Compare investment returns, fees (including when and how much the last increase was), and services. Ask to see samples of statements or reports you would receive and see how easy they are to understand.
Facts and numbers are important, but so are the people. Do they seem to care about you and your family? Do they listen and understand your concerns? Can you understand them? How comfortable are you that they will be there for you and your family when you need them?
Could a Corporate Trustee Help You? Look at These 18 Real-Life Situations
Building Wealth with Professional Asset Management
• My spouse took care of all our investments. Since he (she) died, I don't know what to do or whom to trust.
• I don't know where I should invest my money. I'm so confused by everything I read.
• I just received a large inheritance. I've never had to invest this much money before.
• I travel a lot now (business or pleasure) and I don't have time to manage my investments like I used to.
• I recently sold my business (or other assets). Now I just need to figure out how to invest my money.
• I just received a large settlement from a lawsuit, divorce, etc.
Wealth Protection with Retirement/Estate Planning
• I'm retiring soon. I'm not sure how I should take distributions from my IRA and other plans.
• I'm a business owner/professional and I'm wondering what my options are for retirement plans.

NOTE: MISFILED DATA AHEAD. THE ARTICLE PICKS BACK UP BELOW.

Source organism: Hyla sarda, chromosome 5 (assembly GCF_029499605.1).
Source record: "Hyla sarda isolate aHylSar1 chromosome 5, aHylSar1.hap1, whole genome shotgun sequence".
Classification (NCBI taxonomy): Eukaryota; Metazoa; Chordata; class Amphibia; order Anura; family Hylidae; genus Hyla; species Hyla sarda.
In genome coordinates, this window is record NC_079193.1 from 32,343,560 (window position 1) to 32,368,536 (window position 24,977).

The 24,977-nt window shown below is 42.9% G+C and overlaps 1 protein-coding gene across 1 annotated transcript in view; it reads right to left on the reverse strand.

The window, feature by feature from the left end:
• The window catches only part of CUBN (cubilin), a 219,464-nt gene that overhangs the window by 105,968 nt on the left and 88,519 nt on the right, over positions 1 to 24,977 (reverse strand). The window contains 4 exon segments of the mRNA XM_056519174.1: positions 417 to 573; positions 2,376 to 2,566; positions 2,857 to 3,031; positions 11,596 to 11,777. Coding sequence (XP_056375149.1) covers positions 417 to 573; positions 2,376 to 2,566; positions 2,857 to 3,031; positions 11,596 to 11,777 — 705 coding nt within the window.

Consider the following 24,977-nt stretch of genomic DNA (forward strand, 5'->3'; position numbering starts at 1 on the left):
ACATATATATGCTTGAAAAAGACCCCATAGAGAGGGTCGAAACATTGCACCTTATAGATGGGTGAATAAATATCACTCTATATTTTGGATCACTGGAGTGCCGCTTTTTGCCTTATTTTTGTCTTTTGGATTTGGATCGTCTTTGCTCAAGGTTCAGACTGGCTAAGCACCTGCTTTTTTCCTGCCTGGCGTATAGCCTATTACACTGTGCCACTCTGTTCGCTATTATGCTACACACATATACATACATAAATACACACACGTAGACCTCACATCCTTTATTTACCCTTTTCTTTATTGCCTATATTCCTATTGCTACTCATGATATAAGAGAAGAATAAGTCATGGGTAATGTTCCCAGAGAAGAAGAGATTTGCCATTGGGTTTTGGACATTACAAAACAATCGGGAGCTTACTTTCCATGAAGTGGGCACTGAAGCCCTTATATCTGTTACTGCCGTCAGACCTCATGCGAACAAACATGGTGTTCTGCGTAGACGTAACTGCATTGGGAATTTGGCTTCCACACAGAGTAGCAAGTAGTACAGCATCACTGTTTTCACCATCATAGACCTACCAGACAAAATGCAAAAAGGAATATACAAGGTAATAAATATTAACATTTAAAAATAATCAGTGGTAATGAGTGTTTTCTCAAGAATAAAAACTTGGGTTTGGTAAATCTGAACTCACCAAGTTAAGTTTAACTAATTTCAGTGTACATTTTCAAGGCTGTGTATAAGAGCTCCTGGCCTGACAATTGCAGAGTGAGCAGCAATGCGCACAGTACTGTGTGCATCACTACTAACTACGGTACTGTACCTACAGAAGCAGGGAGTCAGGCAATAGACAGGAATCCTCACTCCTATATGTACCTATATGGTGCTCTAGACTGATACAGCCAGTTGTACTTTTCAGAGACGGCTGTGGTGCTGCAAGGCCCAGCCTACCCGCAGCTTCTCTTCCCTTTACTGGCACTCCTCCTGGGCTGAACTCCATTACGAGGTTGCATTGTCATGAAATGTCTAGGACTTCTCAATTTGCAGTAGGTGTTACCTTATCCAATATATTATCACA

• I'm changing jobs. Should I take a lump sum distribution from my current retirement plan?
• I want to avoid probate and save estate taxes.
Smooth Settling of an Estate
• I'm executor/personal representative of my father's estate (trustee of my father's trust). I don't know what I'm supposed to do or how to do it.
Peace of Mind at Incapacity
• I worry about what will happen to me and my money if I become mentally or physically incapacitated.
• I'm concerned about my mother (father). I don't have the time to help her with her finances, and I'm worried she might be taken in by some scam.
Caring for Loved Ones/Gifts
• One of my children is not responsible with his own money. I shudder to think what will happen to his inheritance, and my money, after I die.
• I want my children to be responsible and productive; not spoiled or lazy from a large inheritance.
• I'd like to make gifts to my children and grandchildren to save estate taxes.
• I have a child with special needs. I worry about what will happen to him when something happens to me.
• I'd like to make a large gift to a charity.